Monday, August 24, 2009

Black cherry heaven

Last week, I noticed a couple huge cherry trees on the edge of a park that on my route to work. The fruit hung down in racemes like chokecherries, and the ripe ones were very black. I had never seen a chokecherry tree that big (25 feet or so), plus the tree had rough and shaggy bark (chokecherry usually has smooth silvery bark), so there was a little room for doubt. I picked one and squished it and, indeed, there was a big pit in the middle. Then I tasted it, and it tasted right -- like a cherry, but a bit better and astringent. But I decided not to eat anymore until I could confirm the identity. I pulled a leaf off and got to a computer, where the beloved internet revealed to me that the tree fit the description of black cherry.

So Dekalb and I went back to pick some yesterday. We decided to go before church, since the tree is near church, and he could drop me off when we were done.

But I didn't look at my watch and we hit a really juicy patch and when I finally thought to ask the time ... well, church had started 45 minutes before. Given that we was borrowing the ladders of people I know from church, this might have been a tad embarrassing, if it weren't for the fact that one of the parents is an atheist and never goes to church, either.

People would walk by and ask what we were picking, and we told them, and they asked if they tasted good, and I would answer, "Well, some people like them." From my chokecherry experience, I added, "The are a bit bitter and astringent, but that goes away when you cook them." One woman who tasted them was convinced, because of the bitterness and astringency, that we had misidentified them and that they were indeed chokecherries, but I stand by my research.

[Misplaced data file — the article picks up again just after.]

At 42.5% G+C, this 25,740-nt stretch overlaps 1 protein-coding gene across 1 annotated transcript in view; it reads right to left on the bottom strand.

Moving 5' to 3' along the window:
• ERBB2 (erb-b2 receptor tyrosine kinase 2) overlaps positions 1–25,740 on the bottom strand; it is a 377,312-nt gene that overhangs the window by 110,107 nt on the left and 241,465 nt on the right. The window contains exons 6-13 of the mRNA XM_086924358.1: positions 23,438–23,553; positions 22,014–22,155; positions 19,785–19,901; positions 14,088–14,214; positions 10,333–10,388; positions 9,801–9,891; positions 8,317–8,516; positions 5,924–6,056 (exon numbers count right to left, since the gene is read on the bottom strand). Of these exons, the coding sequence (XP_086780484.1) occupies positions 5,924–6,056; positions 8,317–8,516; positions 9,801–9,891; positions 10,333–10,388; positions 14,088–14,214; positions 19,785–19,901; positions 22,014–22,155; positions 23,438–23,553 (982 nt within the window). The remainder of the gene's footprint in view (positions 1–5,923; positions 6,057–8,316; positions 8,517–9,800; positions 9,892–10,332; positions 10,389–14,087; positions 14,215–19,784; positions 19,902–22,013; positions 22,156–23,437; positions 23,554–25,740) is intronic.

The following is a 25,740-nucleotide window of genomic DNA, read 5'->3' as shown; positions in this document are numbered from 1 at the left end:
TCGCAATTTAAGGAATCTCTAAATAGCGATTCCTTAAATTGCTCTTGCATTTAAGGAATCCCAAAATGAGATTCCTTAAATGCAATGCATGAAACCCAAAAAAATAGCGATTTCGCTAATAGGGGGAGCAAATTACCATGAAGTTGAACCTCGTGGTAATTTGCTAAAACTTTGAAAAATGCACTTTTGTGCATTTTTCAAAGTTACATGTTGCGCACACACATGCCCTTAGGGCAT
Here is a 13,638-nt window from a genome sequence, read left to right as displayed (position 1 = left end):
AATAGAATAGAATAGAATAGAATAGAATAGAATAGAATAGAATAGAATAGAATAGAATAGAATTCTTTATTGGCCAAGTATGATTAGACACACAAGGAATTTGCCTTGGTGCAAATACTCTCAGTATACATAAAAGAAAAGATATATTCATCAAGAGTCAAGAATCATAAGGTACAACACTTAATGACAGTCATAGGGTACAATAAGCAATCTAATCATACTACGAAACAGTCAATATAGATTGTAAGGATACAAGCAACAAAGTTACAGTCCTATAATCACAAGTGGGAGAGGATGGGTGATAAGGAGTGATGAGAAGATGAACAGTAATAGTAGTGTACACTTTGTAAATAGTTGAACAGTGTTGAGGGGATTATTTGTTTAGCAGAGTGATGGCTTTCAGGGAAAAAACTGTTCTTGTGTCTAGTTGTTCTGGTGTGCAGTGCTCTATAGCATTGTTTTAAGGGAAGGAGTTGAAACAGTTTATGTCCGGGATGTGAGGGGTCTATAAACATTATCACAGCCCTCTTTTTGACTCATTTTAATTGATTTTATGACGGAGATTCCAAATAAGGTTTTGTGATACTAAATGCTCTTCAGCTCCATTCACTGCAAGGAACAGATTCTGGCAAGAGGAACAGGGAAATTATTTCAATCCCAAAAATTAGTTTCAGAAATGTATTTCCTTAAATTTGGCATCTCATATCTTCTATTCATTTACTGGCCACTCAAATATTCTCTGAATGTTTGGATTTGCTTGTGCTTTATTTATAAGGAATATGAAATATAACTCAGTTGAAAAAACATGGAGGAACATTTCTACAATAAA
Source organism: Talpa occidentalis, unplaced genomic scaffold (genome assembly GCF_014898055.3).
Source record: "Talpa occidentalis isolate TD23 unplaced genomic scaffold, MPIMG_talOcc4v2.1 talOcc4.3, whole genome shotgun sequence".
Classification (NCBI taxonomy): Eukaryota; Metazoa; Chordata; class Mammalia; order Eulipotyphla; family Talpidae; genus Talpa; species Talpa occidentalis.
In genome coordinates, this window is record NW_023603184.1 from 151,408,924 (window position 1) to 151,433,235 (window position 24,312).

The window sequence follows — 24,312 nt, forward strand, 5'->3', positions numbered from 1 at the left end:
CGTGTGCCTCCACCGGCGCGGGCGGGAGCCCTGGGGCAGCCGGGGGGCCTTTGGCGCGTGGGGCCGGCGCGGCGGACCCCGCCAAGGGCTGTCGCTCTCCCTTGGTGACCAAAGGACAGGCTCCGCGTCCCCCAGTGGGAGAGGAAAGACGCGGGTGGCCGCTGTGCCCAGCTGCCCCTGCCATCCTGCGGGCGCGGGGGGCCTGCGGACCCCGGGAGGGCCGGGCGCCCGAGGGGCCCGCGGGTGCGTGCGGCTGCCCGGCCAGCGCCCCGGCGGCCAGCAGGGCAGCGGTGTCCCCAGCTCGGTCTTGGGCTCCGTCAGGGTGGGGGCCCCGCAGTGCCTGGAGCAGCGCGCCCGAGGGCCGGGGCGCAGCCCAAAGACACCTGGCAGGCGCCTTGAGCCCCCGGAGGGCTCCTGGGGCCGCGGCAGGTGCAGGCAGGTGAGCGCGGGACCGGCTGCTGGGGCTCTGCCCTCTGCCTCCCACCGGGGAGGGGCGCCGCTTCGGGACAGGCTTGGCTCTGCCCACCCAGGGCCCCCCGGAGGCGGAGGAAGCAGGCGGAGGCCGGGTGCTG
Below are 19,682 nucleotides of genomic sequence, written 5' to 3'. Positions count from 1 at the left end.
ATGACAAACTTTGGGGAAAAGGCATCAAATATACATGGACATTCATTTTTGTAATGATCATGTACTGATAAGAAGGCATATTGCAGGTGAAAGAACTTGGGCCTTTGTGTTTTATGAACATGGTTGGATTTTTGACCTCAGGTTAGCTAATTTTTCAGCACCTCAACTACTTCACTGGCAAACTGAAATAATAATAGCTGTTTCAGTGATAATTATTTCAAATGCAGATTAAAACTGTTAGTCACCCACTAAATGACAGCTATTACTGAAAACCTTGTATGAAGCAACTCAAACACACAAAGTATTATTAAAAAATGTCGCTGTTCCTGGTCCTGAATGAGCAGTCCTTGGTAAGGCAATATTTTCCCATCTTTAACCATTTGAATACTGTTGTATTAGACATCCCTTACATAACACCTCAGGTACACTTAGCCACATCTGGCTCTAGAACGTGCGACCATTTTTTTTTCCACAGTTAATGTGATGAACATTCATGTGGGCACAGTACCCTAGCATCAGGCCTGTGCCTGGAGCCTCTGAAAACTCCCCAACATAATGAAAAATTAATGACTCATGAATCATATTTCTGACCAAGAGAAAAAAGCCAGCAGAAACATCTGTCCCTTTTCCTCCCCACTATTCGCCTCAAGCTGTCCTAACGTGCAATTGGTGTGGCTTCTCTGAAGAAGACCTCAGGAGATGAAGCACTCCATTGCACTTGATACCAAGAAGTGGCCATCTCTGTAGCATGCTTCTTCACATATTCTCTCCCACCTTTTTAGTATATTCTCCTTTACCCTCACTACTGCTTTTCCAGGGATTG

I steam-juiced them last night and discovered I had been lying about the bitterness going away with cooking. The beautiful, deep purple gallon of juice I got was so bitter I wondered if any amount of sugar would rescue it for normal human consumption. It was a bit like cherry juice with 40 bags of oversteeped black tea in it. But then I threw in 2 loosely packed cups of brown sugar and about half a cup of honey and that raised it to the level of grapefruit juice - and I love grapefruit. I'll probably mix in some sweet yellow cherry juice that I canned last year so their flavors can balance each other out. The yellow cherry juice has a sweet and slightly musky flavor. I think they will be perfect together.

Dekalb and I left the low-hanging cherries in place so I can go back and pick more on my lunch breaks. What a good week this will be!

2 comments:

Dekalb said...

you're black cherry link is broken- it's 'hhttp'
Now I'm curious about just how bitter that juice was, but you can't trick me into tasting it!

Kiapita said...

The link should be fixed now. And you can get an idea of the bitterness by mixing some strong black tea with unsweetened grapefruit juice.